According to The Christian Post, “On May 22, churches in several parts of the world are planning to hold ‘No Bible’ services where The Bible, even hymn books, over-head-projector slides, or anything else containing Scripture, will be locked away from view.”

The purpose is to illustrate the state of Christians and others across the globe, who do not have the material wealth or resources of the West.

“We hope that No Bible Sunday will help the Christians in the UK appreciate and value the feast of resources God has provided us with from his word. Many people groups only have crumbs,” said Geoff Knott, the Executive Director of WTB in a statement.

Of course it is not only Bible and hymnals that the West has in plenty. Christians in the developed world have the resources to construct huge church buildings, expansions, and other facilities. Often in poorer nations, congregants have no building to gather in, or missionaries struggle with inadequate housing.
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Blog author: jballor
Thursday, May 5, 2005
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On this date, in 1813, Danish philosopher and Christian Søren Kierkegaard was born. Five years later, on this date in 1818, German philospher and atheist Karl Marx was born.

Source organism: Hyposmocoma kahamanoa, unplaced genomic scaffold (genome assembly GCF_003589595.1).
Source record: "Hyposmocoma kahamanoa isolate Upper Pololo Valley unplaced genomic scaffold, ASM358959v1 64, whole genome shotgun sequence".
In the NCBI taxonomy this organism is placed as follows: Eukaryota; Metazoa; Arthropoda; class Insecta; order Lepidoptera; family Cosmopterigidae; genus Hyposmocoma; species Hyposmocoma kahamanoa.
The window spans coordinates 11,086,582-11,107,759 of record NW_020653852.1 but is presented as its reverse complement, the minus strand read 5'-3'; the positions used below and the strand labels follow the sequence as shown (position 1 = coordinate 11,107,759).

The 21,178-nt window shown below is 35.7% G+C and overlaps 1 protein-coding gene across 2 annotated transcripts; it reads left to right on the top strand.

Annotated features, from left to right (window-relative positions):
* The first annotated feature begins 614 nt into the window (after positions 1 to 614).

For a rough sketch of where these men fit in the history of philosophy, see this “Flow Chart of Modern Philosophy After Kant.”

A respondent over at Mere Comments gets right to the heart of what the scientific and technological ethos is (i.e., Technopoly):

"If we can do it, it’s right" and "If we can do it, we do it" which resolve to "it’s right if I do it." Always an ethics committee is there to help sear the consciences of those involved.

These are precisely the guiding principles of university ethics panels that permit creation of genetic chimeras, promote embryonic stem cell usage and human cloning and the recent NAS "guidelines."

Does it remind you of anything else? How about the Tower of Babel:

"Come, let’s make bricks and bake them thoroughly." They used brick instead of stone, and tar for mortar. Then they said, "Come, let us build ourselves a city, with a tower that reaches to the heavens, so that we may make a name for ourselves and not be scattered over the face of the whole earth."

To this I resond,
Do not be wise in your own eyes;
fear the LORD and shun evil.
Proverbs 3:7 (NIV)